Editor’s note: My app lament: Neither paper free, nor truly mobile to be

I can’t decide how I feel about apps.

I have about four or five screen-fulls of icons on my smart phone, and many more programs that stay hidden behind my menu button.

On my iPad I have far more; a bunch placed there by family members during some particularly long-forgotten car trip.

Every now I cull through them, and look for new ones to add. Its cathartic in a way, like cleaning the closet.

I have perhaps a dozen or more I use regularly. They help me keep tabs on my friends, my schedule, what I eat, how far I’ve run, what I’m listening to, or reading, how my teams are doing and much more. I have a separate BlackBerry, and I use that mostly for e-mail and taking notes when I am out and about.

These days, almost all of that data is backed up to the cloud, so if I lose my phone(s) I don’t lose my life.

More importantly, placing it in cyberspace means I can access it on my desktop, and it is on my desktop where that information can be shared and copied and organized and mused upon with far more ease than any of my mobile gadgets.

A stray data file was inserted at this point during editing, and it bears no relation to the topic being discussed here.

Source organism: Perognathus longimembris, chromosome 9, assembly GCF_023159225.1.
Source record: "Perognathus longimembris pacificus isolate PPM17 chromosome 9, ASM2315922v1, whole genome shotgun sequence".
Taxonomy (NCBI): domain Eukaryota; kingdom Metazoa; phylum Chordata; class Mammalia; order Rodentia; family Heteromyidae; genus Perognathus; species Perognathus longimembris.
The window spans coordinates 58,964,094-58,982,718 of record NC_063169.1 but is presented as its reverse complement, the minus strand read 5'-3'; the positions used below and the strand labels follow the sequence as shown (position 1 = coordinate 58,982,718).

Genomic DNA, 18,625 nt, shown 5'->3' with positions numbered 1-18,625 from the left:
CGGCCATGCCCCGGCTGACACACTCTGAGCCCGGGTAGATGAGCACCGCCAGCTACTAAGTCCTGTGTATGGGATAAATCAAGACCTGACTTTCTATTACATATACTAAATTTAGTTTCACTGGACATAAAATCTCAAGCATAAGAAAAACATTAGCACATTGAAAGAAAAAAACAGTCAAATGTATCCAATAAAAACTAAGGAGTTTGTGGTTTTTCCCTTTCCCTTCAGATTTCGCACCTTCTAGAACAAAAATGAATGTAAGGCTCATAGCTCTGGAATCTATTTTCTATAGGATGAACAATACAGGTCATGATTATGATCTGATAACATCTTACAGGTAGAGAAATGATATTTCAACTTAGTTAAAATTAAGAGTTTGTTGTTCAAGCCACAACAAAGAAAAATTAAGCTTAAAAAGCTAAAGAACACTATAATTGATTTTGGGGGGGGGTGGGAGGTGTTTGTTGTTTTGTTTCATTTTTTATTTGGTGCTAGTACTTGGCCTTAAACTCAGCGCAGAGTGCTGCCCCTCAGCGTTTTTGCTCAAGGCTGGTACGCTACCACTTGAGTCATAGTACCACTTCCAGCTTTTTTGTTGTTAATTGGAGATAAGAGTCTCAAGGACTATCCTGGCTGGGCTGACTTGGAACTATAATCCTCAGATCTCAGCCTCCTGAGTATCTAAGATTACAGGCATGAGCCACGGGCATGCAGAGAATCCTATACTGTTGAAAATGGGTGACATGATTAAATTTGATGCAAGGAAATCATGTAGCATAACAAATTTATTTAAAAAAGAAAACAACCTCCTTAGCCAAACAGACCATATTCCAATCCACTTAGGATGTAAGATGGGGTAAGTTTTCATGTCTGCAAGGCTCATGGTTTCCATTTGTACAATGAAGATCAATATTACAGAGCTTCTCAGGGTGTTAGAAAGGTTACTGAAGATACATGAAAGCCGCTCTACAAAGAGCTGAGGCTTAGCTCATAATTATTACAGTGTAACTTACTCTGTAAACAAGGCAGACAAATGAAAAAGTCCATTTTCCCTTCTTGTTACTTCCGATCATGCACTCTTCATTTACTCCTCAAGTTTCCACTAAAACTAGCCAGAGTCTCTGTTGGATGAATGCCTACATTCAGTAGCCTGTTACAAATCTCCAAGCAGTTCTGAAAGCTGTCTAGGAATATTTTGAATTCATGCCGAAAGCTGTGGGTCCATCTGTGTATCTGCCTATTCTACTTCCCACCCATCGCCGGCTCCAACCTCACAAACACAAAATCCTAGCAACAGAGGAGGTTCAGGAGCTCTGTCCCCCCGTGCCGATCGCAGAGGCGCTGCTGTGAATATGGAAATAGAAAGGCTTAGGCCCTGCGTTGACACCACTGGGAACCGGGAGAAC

And that’s the rub.

As a group, all of my apps tend to do one thing well. But they don’t particularly seem to play well together. The few that have thought about such complexities drain my battery in no time flat.

I sometimes think how cool it would be to ditch the desktop and live tether-free, roaming the workplace on nothing more than a wireless connection, searching for an empty cubicle to set up base camp, waiting for inspiration to find me.

Inevitably, though, I come back to my own desk and chair and find it so much easier to get things done.

It reminds me of the days when I carried my Palm Pilot around and dreamed of one day going paper free.

That didn’t come to pass either.

Just ask my work mates by the office printer.

Dan Beyers is the founding editor of Capital Business, The Washington Post’s go-to source for news about the region’s business community.



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